Last year [“SFPD's Shadow Disciplinary System Wastes Taxpayer Money,” Column, 6/17/09], I wrote about how delayed hearings had created a situation where officers earning annual salaries of more than $100,000 were relegated to “non–public contact positions” as they waited months or even years for their hearing dates, whiling away hours in the police file room, wasting taxpayer money, and becoming embittered, cynical employees convinced the police department's discipline system was arbitrary and unfair.

“What happens is, it becomes difficult to find the time for all the parties and all of the counsel involved,” Campos said. “It becomes more difficult, because … unless being a commissioner is a full-time job, finding time to schedule hearings is going to be difficult.”

It's not just hearings that eat up time. “There have to be pre-hearing conferences, mandatory settlement conferences to settle the cases, meeting[s] with attorneys representing the city,” Sparks said. “There are meetings with attorneys from both sides to talk about settlement options, about the possibility of a negotiated settlement, there are more meetings, and then finally there's the final hearing.”

Campos, by way of example, was assigned more than a dozen disciplinary cases during his two years on the commission, yet he never individually presided over a single hearing. At the time, he had a full-time job as general counsel to the San Francisco Unified School District, and was also an elected member of the San Francisco Democratic Party Central Committee. “The two times that hearings were scheduled to take place,” Campos said, “the cases settled beforehand.”

When I began researching the police commission's performance, I imagined I'd be able to obtain a list of case numbers that had been assigned to individual commissioners, match that against a list of resolved cases, and get a sense of which commissioners were actually performing their assigned duties. However, the commission's secretary told me there is no centralized record. And why should there be?

“You're talking about a pretty much volunteer position,” said Sparks, in reference to commissioners' $100-per-month stipend. “You don't get paid enough to pay for your parking.”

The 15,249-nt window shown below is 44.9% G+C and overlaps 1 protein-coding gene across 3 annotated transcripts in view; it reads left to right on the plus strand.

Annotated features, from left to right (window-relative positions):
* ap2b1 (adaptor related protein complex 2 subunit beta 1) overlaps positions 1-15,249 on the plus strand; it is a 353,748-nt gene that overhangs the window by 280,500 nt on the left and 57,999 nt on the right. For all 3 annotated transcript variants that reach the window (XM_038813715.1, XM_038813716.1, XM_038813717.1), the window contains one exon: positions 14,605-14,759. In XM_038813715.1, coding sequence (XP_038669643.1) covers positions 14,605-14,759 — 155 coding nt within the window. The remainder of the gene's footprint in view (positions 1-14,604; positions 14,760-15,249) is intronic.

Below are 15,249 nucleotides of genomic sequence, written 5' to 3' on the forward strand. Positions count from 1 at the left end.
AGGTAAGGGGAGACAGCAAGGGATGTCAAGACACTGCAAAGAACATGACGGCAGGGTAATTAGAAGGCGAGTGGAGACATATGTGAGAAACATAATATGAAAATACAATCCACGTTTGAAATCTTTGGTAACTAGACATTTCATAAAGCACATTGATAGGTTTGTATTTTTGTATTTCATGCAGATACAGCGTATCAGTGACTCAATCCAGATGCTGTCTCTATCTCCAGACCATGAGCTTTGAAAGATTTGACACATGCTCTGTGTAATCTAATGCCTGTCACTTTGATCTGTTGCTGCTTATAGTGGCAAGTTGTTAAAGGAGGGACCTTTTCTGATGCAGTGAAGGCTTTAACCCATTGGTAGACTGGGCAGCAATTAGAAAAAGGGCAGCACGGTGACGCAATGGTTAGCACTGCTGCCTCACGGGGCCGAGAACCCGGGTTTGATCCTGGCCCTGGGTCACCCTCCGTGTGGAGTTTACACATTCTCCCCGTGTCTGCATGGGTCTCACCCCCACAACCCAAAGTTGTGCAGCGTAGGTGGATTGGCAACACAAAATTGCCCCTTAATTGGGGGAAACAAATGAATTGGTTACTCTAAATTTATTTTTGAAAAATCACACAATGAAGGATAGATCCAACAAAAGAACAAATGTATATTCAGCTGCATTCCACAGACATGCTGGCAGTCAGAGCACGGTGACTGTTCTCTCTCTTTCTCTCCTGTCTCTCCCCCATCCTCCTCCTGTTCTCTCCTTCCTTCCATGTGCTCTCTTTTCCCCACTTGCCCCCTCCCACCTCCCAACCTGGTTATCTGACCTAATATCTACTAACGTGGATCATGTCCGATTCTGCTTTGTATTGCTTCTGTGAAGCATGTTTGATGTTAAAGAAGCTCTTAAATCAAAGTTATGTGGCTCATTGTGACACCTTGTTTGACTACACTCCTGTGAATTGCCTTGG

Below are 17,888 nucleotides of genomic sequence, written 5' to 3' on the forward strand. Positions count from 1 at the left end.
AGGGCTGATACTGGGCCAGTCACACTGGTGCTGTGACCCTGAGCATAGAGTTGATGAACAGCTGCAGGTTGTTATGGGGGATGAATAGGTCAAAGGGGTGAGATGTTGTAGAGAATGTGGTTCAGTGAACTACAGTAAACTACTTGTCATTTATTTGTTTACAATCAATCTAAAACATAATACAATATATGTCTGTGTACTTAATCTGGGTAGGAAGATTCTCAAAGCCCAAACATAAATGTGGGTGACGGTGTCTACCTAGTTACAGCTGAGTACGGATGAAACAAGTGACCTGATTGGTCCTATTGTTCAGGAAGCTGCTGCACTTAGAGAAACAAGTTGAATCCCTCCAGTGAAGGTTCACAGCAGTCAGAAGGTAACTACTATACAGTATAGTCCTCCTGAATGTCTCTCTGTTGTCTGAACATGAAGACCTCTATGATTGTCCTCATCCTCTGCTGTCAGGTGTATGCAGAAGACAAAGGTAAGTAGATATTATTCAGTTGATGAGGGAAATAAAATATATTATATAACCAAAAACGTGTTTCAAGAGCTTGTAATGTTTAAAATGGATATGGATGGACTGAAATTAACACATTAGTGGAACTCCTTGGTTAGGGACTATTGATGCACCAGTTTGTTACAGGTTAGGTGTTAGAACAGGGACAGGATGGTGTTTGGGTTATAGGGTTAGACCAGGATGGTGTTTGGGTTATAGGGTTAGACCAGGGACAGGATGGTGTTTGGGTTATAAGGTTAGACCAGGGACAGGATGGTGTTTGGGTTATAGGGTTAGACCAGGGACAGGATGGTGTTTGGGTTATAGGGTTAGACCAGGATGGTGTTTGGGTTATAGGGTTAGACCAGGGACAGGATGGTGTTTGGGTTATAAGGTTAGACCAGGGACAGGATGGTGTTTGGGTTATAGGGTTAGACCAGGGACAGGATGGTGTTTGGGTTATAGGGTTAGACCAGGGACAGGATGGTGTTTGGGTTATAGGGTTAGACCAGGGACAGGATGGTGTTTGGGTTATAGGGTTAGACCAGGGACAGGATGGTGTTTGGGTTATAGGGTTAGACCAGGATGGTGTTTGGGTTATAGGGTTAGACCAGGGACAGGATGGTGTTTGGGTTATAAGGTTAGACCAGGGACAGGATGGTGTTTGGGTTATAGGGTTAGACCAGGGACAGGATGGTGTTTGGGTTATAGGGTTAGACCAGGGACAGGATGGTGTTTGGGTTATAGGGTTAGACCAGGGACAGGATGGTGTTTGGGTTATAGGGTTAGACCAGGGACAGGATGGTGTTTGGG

But police commission jobs weren't always considered part-time. At the start of the 20th century, commissioners earned the same $100 per month, while the chief of police earned $300 per month. Today, Gascón earns $292,000 per year; if commissioners had received similar raises, they'd be making nearly $100,000 per year, sufficient to entice candidates willing to devote workdays to the job.

But somewhere along the line, the position went from being considered a real job to a volunteer public service position.

More recently, the police commission has become politically sexy — to its further detriment.

In 2003, it was caught in the middle of a battle between the leftist majority on the Board of Supervisors and then-Mayor Willie Brown. Proposition H declared that the supervisors would now select three of the commission's seven members — and the mayor's remaining picks had to be confirmed by the board.

That achieved the desired result of making the commission more sensitive to public opinion. But the fact that its televised meetings were now more contentious and interesting meant some members became more politically prominent. Some, such as Campos, Sparks, and Marshall, had star power before they were appointed. And they have held demanding day jobs.

That's too bad. For all the talk of possible police commission reforms, nobody seems to be mentioning an obvious one: Hold commissioners to the same standards they hold officers. Pay them a decent salary, adjusted for inflation. Track their performance. If they don't complete the job they signed up for, they should be replaced by people who will.

And if those replacements happen to be retired judges or other dull San Franciscans with no potential for the political major leagues, so much the better.